The boom times of iron ore mining in northern Minnesota are long gone, but mining operations continue and are even expanding, as seen in these Landsat images.
The Mesabi Range, which stretches 80–100 miles from Grand Rapids to Babbitt, contributed about 60% of the total iron ore output in the United States throughout most of the 20th century. The soft ore was close to the surface, and it could be scooped from open-pit mines and shipped by rail to Lake Superior and eventually to steel mills.
Iron ore production peaked in the 1940s when more than 600,000 tons were shipped during World War II. Production remained high in the postwar years and then declined. The high-grade ore was soon nearly depleted. Mining activity on the Mesabi Range now involves digging out lower grade ore for processing.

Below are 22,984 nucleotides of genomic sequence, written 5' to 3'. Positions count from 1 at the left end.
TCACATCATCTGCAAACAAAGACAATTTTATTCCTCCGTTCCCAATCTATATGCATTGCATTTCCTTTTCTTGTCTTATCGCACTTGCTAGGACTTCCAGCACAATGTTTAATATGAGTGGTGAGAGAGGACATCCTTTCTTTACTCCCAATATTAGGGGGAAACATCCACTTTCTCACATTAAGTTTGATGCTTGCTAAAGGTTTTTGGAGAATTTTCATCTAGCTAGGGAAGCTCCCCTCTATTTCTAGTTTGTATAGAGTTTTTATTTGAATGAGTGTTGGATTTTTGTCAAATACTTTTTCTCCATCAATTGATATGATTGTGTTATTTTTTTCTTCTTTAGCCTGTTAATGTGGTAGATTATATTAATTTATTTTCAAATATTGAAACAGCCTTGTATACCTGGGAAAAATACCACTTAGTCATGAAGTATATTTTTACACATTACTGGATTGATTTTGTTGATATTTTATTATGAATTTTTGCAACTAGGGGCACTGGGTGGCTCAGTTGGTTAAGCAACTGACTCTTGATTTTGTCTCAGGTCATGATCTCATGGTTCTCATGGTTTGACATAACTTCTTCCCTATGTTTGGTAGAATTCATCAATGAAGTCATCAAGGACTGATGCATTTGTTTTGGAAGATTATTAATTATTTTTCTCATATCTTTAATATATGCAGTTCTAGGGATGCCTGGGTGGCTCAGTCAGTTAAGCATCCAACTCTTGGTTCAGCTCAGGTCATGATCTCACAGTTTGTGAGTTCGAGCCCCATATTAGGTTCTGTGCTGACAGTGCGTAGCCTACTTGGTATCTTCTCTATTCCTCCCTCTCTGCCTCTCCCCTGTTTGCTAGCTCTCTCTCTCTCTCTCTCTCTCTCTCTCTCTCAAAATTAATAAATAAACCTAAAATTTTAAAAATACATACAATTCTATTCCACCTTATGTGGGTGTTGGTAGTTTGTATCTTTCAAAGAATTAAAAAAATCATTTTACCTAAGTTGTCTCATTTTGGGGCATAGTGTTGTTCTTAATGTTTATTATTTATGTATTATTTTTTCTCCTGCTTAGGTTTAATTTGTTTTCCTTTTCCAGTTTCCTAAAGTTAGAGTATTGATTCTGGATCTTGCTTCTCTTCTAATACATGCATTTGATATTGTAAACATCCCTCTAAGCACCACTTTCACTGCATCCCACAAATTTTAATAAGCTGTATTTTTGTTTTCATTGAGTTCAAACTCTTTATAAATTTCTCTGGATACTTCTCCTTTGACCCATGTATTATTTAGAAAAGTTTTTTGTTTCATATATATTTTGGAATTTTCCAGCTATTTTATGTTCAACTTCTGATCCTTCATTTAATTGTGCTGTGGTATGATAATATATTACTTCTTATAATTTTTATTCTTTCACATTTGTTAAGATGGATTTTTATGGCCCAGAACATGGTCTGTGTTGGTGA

The iron ore open-pit mines on the Range are among the biggest in the world. But the footprints of the mines’ tailings ponds are even bigger. Both are readily visible in these Landsat images.
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Additional story information
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